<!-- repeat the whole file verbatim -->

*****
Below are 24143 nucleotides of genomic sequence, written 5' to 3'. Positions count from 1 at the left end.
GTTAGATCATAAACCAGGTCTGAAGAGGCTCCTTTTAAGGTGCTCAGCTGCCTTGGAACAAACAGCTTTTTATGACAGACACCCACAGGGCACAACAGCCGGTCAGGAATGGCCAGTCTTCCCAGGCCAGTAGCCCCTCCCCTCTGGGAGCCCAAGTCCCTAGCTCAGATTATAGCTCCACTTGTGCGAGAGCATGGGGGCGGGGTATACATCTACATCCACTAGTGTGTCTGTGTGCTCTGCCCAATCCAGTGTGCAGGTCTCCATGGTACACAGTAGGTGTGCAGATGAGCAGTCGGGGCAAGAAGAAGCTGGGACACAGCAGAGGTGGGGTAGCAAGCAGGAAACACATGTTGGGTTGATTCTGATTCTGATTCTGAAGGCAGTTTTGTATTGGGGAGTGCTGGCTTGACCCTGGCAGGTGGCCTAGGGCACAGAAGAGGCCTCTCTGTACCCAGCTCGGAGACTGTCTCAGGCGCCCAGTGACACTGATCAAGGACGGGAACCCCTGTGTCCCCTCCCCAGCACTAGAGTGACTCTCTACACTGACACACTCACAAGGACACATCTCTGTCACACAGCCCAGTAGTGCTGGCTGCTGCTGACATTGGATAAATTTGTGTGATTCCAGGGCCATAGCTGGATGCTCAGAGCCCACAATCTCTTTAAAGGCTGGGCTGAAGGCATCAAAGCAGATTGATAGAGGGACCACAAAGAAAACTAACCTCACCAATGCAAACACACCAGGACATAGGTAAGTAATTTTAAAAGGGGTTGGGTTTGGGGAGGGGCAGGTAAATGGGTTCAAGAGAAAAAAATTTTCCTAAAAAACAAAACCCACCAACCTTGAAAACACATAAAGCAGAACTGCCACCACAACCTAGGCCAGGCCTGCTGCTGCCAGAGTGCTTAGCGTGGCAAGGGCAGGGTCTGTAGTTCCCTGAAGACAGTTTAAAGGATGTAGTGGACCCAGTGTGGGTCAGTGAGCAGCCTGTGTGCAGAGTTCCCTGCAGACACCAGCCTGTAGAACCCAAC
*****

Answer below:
Below are 24143 nucleotides of genomic sequence, written 5' to 3'. Positions count from 1 at the left end.
GTTAGATCATAAACCAGGTCTGAAGAGGCTCCTTTTAAGGTGCTCAGCTGCCTTGGAACAAACAGCTTTTTATGACAGACACCCACAGGGCACAACAGCCGGTCAGGAATGGCCAGTCTTCCCAGGCCAGTAGCCCCTCCCCTCTGGGAGCCCAAGTCCCTAGCTCAGATTATAGCTCCACTTGTGCGAGAGCATGGGGGCGGGGTATACATCTACATCCACTAGTGTGTCTGTGTGCTCTGCCCAATCCAGTGTGCAGGTCTCCATGGTACACAGTAGGTGTGCAGATGAGCAGTCGGGGCAAGAAGAAGCTGGGACACAGCAGAGGTGGGGTAGCAAGCAGGAAACACATGTTGGGTTGATTCTGATTCTGATTCTGAAGGCAGTTTTGTATTGGGGAGTGCTGGCTTGACCCTGGCAGGTGGCCTAGGGCACAGAAGAGGCCTCTCTGTACCCAGCTCGGAGACTGTCTCAGGCGCCCAGTGACACTGATCAAGGACGGGAACCCCTGTGTCCCCTCCCCAGCACTAGAGTGACTCTCTACACTGACACACTCACAAGGACACATCTCTGTCACACAGCCCAGTAGTGCTGGCTGCTGCTGACATTGGATAAATTTGTGTGATTCCAGGGCCATAGCTGGATGCTCAGAGCCCACAATCTCTTTAAAGGCTGGGCTGAAGGCATCAAAGCAGATTGATAGAGGGACCACAAAGAAAACTAACCTCACCAATGCAAACACACCAGGACATAGGTAAGTAATTTTAAAAGGGGTTGGGTTTGGGGAGGGGCAGGTAAATGGGTTCAAGAGAAAAAAATTTTCCTAAAAAACAAAACCCACCAACCTTGAAAACACATAAAGCAGAACTGCCACCACAACCTAGGCCAGGCCTGCTGCTGCCAGAGTGCTTAGCGTGGCAAGGGCAGGGTCTGTAGTTCCCTGAAGACAGTTTAAAGGATGTAGTGGACCCAGTGTGGGTCAGTGAGCAGCCTGTGTGCAGAGTTCCCTGCAGACACCAGCCTGTAGAACCCAAC